Myth: Domestic violence doesn’t happen very often
Fact: Studies indicate that up to one third of women are subjected to violence and abuse from their partners
Myth: Domestic violence is a lower class phenomenon
Fact: Australian studies indicate that domestic violence occurs across all socio-economic and ethnic groups
Myth: Alcohol or drugs cause domestic violence
Fact: Alcohol use, drug use and stress do not cause domestic violence; they may go along with domestic violence, but they do not cause the violence. Abusers often use these excuses for their violence. Generally domestic violence happens when an abuser has learned to choose to abuse
Myth: Domestic violence only happens between a husband and wife
Fact: Domestic violence can occur in any spousal, including same sex, relationship
Myth: Domestic violence is a family problem and you shouldn’t interfere
Fact: This myth keeps the silence surrounding domestic violence and prevents the women from getting support. The violence is the perpetrator’s responsibility but economically and socially, domestic violence is everyone’s
responsibility to change attitudes within society that support and condone it.
Myth: Women provoke the violence or they deserve it
Fact: There is no excuse for violence and many women report being hit from behind with no warning. No one deserves abuse regardless of attempted reasoning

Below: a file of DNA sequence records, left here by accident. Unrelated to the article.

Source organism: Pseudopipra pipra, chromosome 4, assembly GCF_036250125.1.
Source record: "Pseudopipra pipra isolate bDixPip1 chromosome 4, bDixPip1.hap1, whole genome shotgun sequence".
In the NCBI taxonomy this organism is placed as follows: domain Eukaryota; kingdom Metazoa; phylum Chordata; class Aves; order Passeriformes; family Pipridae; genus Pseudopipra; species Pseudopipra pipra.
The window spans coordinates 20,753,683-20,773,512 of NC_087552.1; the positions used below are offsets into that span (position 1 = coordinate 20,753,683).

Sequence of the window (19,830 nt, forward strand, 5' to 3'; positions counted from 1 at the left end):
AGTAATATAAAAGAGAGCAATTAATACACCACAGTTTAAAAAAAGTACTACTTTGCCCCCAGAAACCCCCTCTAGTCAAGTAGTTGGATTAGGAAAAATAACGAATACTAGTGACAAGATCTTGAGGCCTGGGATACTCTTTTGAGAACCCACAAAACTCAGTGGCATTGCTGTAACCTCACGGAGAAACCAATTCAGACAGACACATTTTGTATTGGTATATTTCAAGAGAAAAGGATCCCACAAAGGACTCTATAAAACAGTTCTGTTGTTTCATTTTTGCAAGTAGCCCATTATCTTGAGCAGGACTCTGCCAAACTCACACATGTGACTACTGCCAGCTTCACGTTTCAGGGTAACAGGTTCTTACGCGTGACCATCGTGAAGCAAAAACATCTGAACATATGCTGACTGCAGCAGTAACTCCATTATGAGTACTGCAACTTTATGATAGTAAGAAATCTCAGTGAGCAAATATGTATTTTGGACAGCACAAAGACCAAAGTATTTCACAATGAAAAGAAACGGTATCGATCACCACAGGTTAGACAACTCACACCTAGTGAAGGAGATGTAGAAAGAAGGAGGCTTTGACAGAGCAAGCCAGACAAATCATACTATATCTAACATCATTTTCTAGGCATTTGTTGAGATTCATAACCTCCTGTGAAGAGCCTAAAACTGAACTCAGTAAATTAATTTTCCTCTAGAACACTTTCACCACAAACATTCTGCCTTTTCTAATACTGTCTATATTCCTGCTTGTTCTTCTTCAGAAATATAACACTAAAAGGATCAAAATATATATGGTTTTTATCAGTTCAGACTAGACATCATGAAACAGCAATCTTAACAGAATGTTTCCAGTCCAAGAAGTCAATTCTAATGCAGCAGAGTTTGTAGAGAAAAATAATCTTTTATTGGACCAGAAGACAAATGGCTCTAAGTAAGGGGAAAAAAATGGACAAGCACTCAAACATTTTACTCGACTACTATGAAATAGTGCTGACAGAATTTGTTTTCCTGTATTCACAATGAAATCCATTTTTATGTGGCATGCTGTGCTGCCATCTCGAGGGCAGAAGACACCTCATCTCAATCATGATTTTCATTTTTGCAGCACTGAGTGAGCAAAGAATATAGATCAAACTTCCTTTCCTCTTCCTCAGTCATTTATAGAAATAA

Myth: Women who are in a violent relationship must be neurotic or like it, otherwise they would leave
Fact: Women and children should not have to leave, it is the abusers who should leave, however this rarely happens. The abuser usually does not accept that he has done wrong and should therefore not have to leave. There are many factors that prevent women leaving if she is forced to; many women have dependent children and have a lack of financial resources to be able to afford to leave. Partners can threaten the woman, children, relatives or even family pets if she tries to leave.
Myth: Abusers cannot control their abusive behaviour
Fact: Abusers deliberately use violence to control their partners. For example, most victims state that their partner hits them in places where bruises will not show. Similarly, most
abusers do not assault their work-mates or other people – only their partner. This suggests that perpetrators are very much in control, choosing to whom they will be abusive, where and how.
Myth: Men who are violent towards their partners have a mental illness
Fact: Domestic violence is rarely caused by mental illness, but this often used as an excuse
Myth: Violent relationships will get better
Fact: Violent and abusive relationships are resistant to change and rarely improve. If no action is taken they usually get worse. The violence and abuse becomes more frequent and severe and in some cases leads to permanent injury and death. Abusers often do not recognise the violence and abuse as their problem and are unconcerned about the effect of their behaviour on others
“It can happen to anyone, whether the husband is a dock worker or an executive or even a politician. This man was not wearing a sign saying ‘I get my kicks from bashing women and children’, he was a regular ‘take home to Mum and Dad’ type of guy; totally opposite to his true nature. I had no idea he was anything but the loving, gentle person he appeared to be. I loved him very much by the time his darker side surfaced. I thought somehow it was my fault. I thought if I gave him enough love I could change him. I can see how misguided my ideas were, but at the time it was so different”.